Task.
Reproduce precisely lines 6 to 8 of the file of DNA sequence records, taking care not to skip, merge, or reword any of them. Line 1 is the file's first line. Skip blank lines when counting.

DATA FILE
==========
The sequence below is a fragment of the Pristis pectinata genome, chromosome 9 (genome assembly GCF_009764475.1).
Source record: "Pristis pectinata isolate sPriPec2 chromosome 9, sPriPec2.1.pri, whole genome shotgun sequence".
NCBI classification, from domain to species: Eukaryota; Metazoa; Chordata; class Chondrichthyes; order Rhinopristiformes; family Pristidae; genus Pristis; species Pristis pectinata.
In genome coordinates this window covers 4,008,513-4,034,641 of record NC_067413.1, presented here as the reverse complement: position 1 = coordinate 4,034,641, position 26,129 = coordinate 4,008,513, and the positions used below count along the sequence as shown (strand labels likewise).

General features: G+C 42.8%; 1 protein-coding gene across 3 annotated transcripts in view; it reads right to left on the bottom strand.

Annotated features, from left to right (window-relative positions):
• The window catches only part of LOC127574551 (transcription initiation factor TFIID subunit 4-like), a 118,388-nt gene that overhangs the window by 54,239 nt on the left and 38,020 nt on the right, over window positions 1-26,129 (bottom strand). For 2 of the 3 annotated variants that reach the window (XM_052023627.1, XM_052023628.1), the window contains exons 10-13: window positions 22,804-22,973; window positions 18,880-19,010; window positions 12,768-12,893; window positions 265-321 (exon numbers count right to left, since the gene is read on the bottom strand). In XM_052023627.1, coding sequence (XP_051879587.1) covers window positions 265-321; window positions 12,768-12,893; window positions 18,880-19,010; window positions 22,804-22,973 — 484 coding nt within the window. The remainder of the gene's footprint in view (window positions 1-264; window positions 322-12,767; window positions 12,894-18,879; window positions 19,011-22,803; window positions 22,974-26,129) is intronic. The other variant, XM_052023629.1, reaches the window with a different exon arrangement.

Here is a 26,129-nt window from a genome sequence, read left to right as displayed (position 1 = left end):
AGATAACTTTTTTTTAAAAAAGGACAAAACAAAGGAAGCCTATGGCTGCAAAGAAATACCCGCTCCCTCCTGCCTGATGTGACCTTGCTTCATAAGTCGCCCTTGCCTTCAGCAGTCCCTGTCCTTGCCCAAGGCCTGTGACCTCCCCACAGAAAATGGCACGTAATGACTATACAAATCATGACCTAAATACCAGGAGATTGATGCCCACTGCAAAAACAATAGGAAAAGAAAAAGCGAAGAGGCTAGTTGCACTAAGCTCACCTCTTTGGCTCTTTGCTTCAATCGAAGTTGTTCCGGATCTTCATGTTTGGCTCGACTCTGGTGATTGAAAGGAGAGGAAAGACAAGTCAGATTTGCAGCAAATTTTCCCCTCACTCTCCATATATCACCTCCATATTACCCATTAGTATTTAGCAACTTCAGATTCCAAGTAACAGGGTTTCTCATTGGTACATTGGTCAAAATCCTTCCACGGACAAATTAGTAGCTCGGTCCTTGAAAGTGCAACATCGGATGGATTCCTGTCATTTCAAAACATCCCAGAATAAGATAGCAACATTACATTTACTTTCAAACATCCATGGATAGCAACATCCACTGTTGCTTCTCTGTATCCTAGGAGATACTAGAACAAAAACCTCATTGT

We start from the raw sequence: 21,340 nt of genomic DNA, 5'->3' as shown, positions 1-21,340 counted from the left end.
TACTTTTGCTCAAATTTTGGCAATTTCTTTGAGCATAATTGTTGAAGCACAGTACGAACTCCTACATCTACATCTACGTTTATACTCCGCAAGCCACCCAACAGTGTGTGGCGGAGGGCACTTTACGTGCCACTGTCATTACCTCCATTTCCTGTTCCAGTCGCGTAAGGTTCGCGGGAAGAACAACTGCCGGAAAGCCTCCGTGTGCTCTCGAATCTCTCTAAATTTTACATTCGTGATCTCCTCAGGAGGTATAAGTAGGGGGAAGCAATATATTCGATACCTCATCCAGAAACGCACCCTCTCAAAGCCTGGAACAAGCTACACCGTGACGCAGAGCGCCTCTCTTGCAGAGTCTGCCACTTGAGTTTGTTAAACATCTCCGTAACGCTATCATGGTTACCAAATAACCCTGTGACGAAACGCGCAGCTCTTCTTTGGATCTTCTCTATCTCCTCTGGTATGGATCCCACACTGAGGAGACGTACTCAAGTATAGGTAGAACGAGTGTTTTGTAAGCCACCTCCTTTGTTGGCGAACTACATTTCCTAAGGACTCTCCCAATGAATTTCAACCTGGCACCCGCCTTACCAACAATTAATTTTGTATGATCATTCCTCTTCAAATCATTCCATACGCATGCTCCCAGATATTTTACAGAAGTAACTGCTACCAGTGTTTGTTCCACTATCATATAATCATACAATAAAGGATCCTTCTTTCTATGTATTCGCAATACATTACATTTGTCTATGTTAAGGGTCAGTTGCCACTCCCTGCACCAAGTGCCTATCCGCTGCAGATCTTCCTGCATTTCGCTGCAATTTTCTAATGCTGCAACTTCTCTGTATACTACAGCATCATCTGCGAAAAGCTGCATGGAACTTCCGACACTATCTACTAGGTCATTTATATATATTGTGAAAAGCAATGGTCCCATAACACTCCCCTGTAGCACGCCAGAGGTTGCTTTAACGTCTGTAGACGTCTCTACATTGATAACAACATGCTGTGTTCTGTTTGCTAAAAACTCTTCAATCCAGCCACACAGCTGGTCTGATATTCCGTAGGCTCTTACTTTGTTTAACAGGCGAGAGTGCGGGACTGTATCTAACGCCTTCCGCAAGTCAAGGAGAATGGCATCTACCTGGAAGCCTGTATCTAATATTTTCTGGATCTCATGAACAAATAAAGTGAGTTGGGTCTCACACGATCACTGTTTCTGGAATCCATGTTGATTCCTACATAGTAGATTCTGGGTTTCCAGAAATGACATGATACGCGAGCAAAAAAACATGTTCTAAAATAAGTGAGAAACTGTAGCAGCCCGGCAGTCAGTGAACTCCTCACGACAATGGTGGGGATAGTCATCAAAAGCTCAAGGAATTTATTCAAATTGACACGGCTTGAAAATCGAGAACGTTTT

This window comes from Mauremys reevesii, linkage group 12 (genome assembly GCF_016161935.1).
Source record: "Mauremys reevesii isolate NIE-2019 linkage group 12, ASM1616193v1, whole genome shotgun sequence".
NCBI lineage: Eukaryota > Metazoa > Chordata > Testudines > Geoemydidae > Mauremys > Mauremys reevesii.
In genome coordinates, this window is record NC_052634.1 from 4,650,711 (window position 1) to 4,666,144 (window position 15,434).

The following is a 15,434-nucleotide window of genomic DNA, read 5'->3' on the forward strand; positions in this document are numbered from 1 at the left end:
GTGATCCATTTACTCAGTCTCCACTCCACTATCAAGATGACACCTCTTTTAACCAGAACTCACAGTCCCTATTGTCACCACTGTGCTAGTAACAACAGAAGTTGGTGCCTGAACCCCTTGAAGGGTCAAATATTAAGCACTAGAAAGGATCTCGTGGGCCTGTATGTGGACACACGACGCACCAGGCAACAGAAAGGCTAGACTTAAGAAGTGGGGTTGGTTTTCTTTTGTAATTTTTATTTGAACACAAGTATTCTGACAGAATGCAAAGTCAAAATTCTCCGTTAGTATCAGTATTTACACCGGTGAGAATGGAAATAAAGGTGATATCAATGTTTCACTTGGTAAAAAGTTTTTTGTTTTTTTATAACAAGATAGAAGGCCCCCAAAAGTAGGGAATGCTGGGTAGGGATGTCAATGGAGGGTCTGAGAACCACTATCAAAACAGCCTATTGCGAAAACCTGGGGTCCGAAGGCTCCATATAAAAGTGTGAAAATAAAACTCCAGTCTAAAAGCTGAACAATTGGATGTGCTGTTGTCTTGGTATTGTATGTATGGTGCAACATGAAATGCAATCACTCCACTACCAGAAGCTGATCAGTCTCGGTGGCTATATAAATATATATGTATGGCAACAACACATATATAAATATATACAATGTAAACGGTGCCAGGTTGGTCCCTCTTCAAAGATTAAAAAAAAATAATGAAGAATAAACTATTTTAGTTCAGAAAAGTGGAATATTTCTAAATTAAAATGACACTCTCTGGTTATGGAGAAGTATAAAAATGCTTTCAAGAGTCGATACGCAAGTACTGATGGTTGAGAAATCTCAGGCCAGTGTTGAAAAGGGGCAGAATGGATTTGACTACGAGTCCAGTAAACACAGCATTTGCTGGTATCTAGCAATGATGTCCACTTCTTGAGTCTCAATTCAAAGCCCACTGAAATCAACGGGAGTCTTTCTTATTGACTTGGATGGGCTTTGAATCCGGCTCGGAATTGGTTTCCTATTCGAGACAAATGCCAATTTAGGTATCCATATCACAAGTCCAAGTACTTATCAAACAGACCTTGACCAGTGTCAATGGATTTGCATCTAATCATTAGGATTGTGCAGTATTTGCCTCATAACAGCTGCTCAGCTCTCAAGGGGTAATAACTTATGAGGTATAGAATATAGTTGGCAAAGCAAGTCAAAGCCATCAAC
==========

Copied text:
Annotated features, from left to right (window-relative positions):
• The window catches only part of LOC127574551 (transcription initiation factor TFIID subunit 4-like), a 118,388-nt gene that overhangs the window by 54,239 nt on the left and 38,020 nt on the right, over window positions 1-26,129 (bottom strand). For 2 of the 3 annotated variants that reach the window (XM_052023627.1, XM_052023628.1), the window contains exons 10-13: window positions 22,804-22,973; window positions 18,880-19,010; window positions 12,768-12,893; window positions 265-321 (exon numbers count right to left, since the gene is read on the bottom strand). In XM_052023627.1, coding sequence (XP_051879587.1) covers window positions 265-321; window positions 12,768-12,893; window positions 18,880-19,010; window positions 22,804-22,973 — 484 coding nt within the window. The remainder of the gene's footprint in view (window positions 1-264; window positions 322-12,767; window positions 12,894-18,879; window positions 19,011-22,803; window positions 22,974-26,129) is intronic. The other variant, XM_052023629.1, reaches the window with a different exon arrangement.

Here is a 26,129-nt window from a genome sequence, read left to right as displayed (position 1 = left end):